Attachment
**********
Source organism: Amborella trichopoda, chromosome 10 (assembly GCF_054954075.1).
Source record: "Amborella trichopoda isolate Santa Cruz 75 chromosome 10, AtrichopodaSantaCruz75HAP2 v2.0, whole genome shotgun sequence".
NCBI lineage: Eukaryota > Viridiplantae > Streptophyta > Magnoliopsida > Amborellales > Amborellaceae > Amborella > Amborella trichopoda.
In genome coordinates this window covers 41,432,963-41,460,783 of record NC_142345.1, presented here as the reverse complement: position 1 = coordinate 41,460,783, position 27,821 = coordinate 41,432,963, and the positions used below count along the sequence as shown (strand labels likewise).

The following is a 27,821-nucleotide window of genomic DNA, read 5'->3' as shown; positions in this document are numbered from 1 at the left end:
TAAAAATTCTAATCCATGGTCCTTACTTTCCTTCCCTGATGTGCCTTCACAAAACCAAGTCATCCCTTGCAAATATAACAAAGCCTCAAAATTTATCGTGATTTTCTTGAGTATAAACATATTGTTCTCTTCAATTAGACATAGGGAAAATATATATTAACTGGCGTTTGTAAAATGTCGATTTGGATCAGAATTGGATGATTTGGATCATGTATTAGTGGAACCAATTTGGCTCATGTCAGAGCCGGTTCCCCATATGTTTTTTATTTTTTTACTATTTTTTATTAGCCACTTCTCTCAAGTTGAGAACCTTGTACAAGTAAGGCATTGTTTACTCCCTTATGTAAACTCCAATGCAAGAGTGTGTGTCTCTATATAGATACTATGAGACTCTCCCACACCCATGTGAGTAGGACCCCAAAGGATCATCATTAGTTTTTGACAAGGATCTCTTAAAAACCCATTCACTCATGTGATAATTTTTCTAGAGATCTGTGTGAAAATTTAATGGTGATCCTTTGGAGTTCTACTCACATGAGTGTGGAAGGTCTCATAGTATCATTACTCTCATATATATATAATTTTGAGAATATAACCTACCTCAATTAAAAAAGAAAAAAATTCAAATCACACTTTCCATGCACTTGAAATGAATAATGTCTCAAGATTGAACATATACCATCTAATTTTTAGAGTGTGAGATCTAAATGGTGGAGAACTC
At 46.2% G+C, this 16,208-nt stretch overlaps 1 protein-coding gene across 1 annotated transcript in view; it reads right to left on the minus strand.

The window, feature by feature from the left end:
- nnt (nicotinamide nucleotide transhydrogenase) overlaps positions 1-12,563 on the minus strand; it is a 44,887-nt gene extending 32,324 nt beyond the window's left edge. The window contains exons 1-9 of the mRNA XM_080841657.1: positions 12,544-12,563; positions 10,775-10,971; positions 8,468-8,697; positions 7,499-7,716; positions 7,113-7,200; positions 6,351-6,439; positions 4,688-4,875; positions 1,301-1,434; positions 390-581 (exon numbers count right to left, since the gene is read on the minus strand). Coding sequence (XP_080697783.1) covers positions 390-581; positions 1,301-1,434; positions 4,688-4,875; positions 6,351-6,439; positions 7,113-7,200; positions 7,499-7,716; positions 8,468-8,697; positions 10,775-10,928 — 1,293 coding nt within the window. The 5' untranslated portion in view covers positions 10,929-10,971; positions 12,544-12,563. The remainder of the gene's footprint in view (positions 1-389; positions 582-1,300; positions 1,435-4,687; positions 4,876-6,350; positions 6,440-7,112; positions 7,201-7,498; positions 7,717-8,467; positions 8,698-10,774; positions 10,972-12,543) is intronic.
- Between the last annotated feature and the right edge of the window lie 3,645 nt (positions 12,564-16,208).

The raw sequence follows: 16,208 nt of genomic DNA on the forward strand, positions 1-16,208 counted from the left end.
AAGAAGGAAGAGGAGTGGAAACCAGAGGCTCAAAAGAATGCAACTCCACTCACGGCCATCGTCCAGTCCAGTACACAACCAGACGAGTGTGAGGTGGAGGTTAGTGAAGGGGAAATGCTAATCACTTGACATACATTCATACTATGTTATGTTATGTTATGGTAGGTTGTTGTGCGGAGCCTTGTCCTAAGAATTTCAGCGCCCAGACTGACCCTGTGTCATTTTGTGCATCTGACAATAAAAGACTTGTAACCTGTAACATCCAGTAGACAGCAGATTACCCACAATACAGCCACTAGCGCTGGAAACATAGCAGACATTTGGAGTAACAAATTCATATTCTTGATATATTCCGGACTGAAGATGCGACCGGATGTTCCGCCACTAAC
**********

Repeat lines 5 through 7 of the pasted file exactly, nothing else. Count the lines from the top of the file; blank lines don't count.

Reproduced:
The following is a 27,821-nucleotide window of genomic DNA, read 5'->3' as shown; positions in this document are numbered from 1 at the left end:
TAAAAATTCTAATCCATGGTCCTTACTTTCCTTCCCTGATGTGCCTTCACAAAACCAAGTCATCCCTTGCAAATATAACAAAGCCTCAAAATTTATCGTGATTTTCTTGAGTATAAACATATTGTTCTCTTCAATTAGACATAGGGAAAATATATATTAACTGGCGTTTGTAAAATGTCGATTTGGATCAGAATTGGATGATTTGGATCATGTATTAGTGGAACCAATTTGGCTCATGTCAGAGCCGGTTCCCCATATGTTTTTTATTTTTTTACTATTTTTTATTAGCCACTTCTCTCAAGTTGAGAACCTTGTACAAGTAAGGCATTGTTTACTCCCTTATGTAAACTCCAATGCAAGAGTGTGTGTCTCTATATAGATACTATGAGACTCTCCCACACCCATGTGAGTAGGACCCCAAAGGATCATCATTAGTTTTTGACAAGGATCTCTTAAAAACCCATTCACTCATGTGATAATTTTTCTAGAGATCTGTGTGAAAATTTAATGGTGATCCTTTGGAGTTCTACTCACATGAGTGTGGAAGGTCTCATAGTATCATTACTCTCATATATATATAATTTTGAGAATATAACCTACCTCAATTAAAAAAGAAAAAAATTCAAATCACACTTTCCATGCACTTGAAATGAATAATGTCTCAAGATTGAACATATACCATCTAATTTTTAGAGTGTGAGATCTAAATGGTGGAGAACTC
At 46.2% G+C, this 16,208-nt stretch overlaps 1 protein-coding gene across 1 annotated transcript in view; it reads right to left on the minus strand.